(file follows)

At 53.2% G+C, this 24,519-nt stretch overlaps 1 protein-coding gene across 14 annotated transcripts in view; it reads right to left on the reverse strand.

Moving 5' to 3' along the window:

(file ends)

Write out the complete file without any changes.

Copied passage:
At 53.2% G+C, this 24,519-nt stretch overlaps 1 protein-coding gene across 14 annotated transcripts in view; it reads right to left on the reverse strand.

Moving 5' to 3' along the window: